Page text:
Why did you choose this industry/profession?
In keeping with what I imagine most of these biographies will say, my life's path looks linear, but my decisions have been circuitous. I decided to study biochemistry at Rochester, in part, because of Professor Terry Platt and his guiding hand in and out of the classroom. Professor Bob Bambara and one of his research assistant professors, Lata Balakrishnan, hired me in their lab at the start of my Junior year and I stayed through my thesis defense at the end of college, with a brief stint at the lab of a collaborator in Buffalo during the summer between 2013 and 2014.
How did Rochester prepare you for this?
After commencement, I torpedoed a plan to work in a lab as a research assistant and spent the summer sailing, travelling, shadowing professionals in industries outside of my sphere of experience, and interviewing for jobs - in that order, to my parents' chagrin. I did this in part because of my experience as a president of Alpha Delta Phi and as a senator and class councilperson. Biomedical science was an intellectual passion of mine, but I wanted to take some time to explore some other skills that didn't get as much attention in the lab at the tech level. I was fortunate to interview in a number of sectors and had the good luck to be presented a choice by the end of summer: consultancy or government?
I chose government and the National Institutes of Health's National Human Genome Research Institute because it seemed to be the place where one could work in the envelope of science while learning much about management and policy. This decision worked quite well and I had the chance to contribute to the management of large programs including the Human Genome Project and the Human Microbiome Project, as well as the Obama White House's National Microbiome Initiative.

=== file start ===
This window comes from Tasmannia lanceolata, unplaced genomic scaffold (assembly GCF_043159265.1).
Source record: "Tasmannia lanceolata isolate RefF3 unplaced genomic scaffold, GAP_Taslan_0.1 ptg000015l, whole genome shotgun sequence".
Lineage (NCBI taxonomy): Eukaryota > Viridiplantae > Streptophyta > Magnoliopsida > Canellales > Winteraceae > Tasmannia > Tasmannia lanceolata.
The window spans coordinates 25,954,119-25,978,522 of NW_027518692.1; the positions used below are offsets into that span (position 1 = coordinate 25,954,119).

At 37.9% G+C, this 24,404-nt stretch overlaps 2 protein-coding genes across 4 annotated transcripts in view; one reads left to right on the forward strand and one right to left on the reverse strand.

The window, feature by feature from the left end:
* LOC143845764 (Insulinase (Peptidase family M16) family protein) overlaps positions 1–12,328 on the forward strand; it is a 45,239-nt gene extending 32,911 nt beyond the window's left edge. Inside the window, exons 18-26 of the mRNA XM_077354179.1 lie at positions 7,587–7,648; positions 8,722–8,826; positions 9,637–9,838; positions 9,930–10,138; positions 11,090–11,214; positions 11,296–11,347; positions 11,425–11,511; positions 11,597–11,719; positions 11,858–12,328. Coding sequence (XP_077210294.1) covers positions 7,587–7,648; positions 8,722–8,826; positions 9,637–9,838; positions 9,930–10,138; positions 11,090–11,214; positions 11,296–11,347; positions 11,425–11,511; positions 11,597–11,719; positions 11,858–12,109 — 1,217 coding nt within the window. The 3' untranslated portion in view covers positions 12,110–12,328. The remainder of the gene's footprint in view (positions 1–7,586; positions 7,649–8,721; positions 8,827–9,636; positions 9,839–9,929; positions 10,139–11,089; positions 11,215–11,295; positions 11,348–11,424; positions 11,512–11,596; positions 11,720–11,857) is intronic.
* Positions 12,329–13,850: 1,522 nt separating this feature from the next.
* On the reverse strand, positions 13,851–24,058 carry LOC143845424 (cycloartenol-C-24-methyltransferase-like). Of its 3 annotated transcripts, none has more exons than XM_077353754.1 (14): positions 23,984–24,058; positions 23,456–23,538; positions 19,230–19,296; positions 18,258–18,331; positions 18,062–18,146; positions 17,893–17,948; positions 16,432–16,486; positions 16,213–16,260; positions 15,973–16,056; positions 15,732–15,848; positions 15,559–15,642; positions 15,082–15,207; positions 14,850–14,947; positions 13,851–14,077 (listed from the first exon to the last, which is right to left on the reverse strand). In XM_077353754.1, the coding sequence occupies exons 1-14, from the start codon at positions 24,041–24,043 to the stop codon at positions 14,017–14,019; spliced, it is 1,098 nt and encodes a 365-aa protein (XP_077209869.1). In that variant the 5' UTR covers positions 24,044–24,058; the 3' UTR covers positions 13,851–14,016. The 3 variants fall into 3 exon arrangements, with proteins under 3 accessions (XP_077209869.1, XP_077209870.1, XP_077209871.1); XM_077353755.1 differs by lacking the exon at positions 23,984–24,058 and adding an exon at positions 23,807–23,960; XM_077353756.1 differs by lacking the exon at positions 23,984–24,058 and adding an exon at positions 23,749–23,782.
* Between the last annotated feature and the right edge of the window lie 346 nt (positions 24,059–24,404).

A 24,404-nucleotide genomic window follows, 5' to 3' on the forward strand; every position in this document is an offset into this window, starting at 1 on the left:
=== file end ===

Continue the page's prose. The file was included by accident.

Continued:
Three years and many lessons later, I've decided to pursue a PhD at the George Washington University in the fall where I plan to pursue genomics, microbiome science, and ancient DNA. While trite, I would advise reading widely and engaging with culture: read good books, enjoy music, and explore your local museums. Learning the history of the field you plan to join also helps you engage with the people who will hire you, as they've lived a large piece of it.
Do you have any advice or insights for students?
If you can, roll the dice on your first job after college. Professor Bambara and I had a lovely afternoon chat over pizza last Christmas and he said something to effect of:
"You can make safe choices in your career and you will see a measure of success, but you can never protect yourself from the unfortunate experiences of life. Take risks and make the good end as sharp as the bad."
I will confess that I was terrified bailing on a secure job after college. But it worked out very well, due largely to luck and partly preparedness, and it certainly changed the course of my life thus far.